Event Title

Water resources in northern Cache County, Utah

Location

Eccles Conference Center

Event Website

http://water.usu.edu

Start Date

1-4-2014 4:50 PM

End Date

1-4-2014 4:55 PM

Description

Our research examines seven small agricultural communities in the northern end of Cache Valley, Utah. Predominantly rural, these municipalities approach a crossroad of change, where choices now will determine what they will be in the near future. The primary areas of interest are Richmond, Lewiston, Amalga, Cornish, Newton, Clarkston, and Trenton. The populations of these towns range from 290 to 2,470. All share similar agricultural histories and all face the same challenge: where will culinary water come to meet population growth and demand? These seven towns are representatives of what many small towns in Utah will face in the near future. Each town has a unique mixture of drilled wells, springs, and artesian wells which provide stable, but limited, culinary reserves to these communities. Sources range from adequate to superfluous, but projections indicate current water management practices will eventually prove insufficient to support population increases. In contrast, agricultural and secondary sources are ample and in some cases underutilized. The answer to the question is simple; culinary and secondary water will come from where it has always come from. The only thing that can change is how water is used and how it is managed. Our area of interest is centrally located in the Bear River Basin, a 7,500 square mile watershed made up of mountain and valley lands including 2,700 square miles in Idaho, 3,300 square miles in Utah and 1,500 square miles in Wyoming. The significance of this basin cannot be overlooked. Average annual flow of Bear River is about 1.2 million acre-feet. This water resource has been called “Utah’s last untapped water source” and has been studied for years for reservoir development. As part of the Bear River Development Act allocation region, when part of a conservancy district, communities have an opportunity to capitalize on funding. These economic opportunities enable the towns and its citizens to participate fully in the development of local water resources. Our research examines population and culinary water use projections and found five out of our seven towns (Amalga, Clarkston, Cornish, Lewiston, and Newton) to be in a deficit by 2050. With increasing populations culinary water supply may be a limiting factor for future development. This makes public education, water banking, and water conservation efforts vital to develop Utah’s small towns in a sustainable manner.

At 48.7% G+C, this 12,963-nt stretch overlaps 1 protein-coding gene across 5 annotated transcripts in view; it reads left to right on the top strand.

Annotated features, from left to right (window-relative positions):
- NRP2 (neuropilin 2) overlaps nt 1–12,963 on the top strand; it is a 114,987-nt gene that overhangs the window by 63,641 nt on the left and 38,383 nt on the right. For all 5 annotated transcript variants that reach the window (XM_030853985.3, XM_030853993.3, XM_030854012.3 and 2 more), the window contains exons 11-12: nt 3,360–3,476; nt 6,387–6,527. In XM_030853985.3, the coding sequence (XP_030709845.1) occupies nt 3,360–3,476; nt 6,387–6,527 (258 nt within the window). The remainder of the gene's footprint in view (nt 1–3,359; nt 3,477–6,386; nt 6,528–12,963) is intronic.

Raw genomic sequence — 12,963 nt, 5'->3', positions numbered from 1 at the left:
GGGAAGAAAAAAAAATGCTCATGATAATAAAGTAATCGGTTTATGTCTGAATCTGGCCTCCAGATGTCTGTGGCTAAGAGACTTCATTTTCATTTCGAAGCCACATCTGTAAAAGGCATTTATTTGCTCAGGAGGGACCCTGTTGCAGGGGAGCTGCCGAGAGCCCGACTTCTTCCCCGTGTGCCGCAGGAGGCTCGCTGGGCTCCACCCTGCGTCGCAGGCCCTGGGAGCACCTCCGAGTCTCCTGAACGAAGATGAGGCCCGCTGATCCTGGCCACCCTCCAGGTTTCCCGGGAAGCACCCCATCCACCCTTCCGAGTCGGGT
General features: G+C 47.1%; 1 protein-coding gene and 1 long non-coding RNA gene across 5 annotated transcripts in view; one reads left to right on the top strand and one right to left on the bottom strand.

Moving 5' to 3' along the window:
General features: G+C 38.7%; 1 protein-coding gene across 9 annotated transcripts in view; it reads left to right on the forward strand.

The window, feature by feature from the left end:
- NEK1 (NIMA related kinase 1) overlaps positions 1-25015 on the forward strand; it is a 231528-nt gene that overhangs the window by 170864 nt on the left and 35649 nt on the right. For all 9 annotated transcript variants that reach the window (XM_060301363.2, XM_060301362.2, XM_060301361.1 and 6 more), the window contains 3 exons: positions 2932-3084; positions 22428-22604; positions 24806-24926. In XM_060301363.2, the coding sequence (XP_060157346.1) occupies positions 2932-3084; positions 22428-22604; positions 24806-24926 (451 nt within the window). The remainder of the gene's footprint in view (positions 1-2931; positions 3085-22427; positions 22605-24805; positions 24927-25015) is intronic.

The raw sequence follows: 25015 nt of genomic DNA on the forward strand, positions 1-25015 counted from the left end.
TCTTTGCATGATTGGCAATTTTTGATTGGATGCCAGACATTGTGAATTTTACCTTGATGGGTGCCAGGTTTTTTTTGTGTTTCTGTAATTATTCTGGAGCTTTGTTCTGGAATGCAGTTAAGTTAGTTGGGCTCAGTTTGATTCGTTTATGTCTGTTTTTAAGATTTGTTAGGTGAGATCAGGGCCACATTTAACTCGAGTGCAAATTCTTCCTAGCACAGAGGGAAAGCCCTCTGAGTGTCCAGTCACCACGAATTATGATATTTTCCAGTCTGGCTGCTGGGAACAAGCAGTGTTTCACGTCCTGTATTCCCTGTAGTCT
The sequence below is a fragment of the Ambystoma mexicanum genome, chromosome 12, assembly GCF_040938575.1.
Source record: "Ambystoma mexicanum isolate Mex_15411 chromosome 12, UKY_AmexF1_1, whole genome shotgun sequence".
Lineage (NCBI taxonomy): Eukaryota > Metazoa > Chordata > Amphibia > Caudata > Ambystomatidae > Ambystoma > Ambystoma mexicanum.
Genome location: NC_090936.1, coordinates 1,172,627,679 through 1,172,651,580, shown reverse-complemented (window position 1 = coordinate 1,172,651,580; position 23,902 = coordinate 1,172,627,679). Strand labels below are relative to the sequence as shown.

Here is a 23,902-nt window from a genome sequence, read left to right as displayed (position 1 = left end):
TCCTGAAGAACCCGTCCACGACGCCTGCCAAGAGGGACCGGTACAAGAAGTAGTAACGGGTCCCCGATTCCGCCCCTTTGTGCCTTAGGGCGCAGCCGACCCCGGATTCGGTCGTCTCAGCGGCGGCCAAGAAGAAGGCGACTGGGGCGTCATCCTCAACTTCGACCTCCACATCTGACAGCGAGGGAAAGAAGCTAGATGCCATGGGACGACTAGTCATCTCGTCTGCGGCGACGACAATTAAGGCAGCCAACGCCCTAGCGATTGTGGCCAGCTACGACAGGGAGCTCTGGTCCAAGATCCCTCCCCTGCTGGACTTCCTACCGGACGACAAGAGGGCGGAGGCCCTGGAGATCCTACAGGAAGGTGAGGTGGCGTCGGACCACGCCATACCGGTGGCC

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Apr 1st, 4:50 PM Apr 1st, 4:55 PM

Water resources in northern Cache County, Utah

Eccles Conference Center

Our research examines seven small agricultural communities in the northern end of Cache Valley, Utah. Predominantly rural, these municipalities approach a crossroad of change, where choices now will determine what they will be in the near future. The primary areas of interest are Richmond, Lewiston, Amalga, Cornish, Newton, Clarkston, and Trenton. The populations of these towns range from 290 to 2,470. All share similar agricultural histories and all face the same challenge: where will culinary water come to meet population growth and demand? These seven towns are representatives of what many small towns in Utah will face in the near future. Each town has a unique mixture of drilled wells, springs, and artesian wells which provide stable, but limited, culinary reserves to these communities. Sources range from adequate to superfluous, but projections indicate current water management practices will eventually prove insufficient to support population increases. In contrast, agricultural and secondary sources are ample and in some cases underutilized. The answer to the question is simple; culinary and secondary water will come from where it has always come from. The only thing that can change is how water is used and how it is managed. Our area of interest is centrally located in the Bear River Basin, a 7,500 square mile watershed made up of mountain and valley lands including 2,700 square miles in Idaho, 3,300 square miles in Utah and 1,500 square miles in Wyoming. The significance of this basin cannot be overlooked. Average annual flow of Bear River is about 1.2 million acre-feet. This water resource has been called “Utah’s last untapped water source” and has been studied for years for reservoir development. As part of the Bear River Development Act allocation region, when part of a conservancy district, communities have an opportunity to capitalize on funding. These economic opportunities enable the towns and its citizens to participate fully in the development of local water resources. Our research examines population and culinary water use projections and found five out of our seven towns (Amalga, Clarkston, Cornish, Lewiston, and Newton) to be in a deficit by 2050. With increasing populations culinary water supply may be a limiting factor for future development. This makes public education, water banking, and water conservation efforts vital to develop Utah’s small towns in a sustainable manner.

http://digitalcommons.usu.edu/runoff/2014/2014Posters/27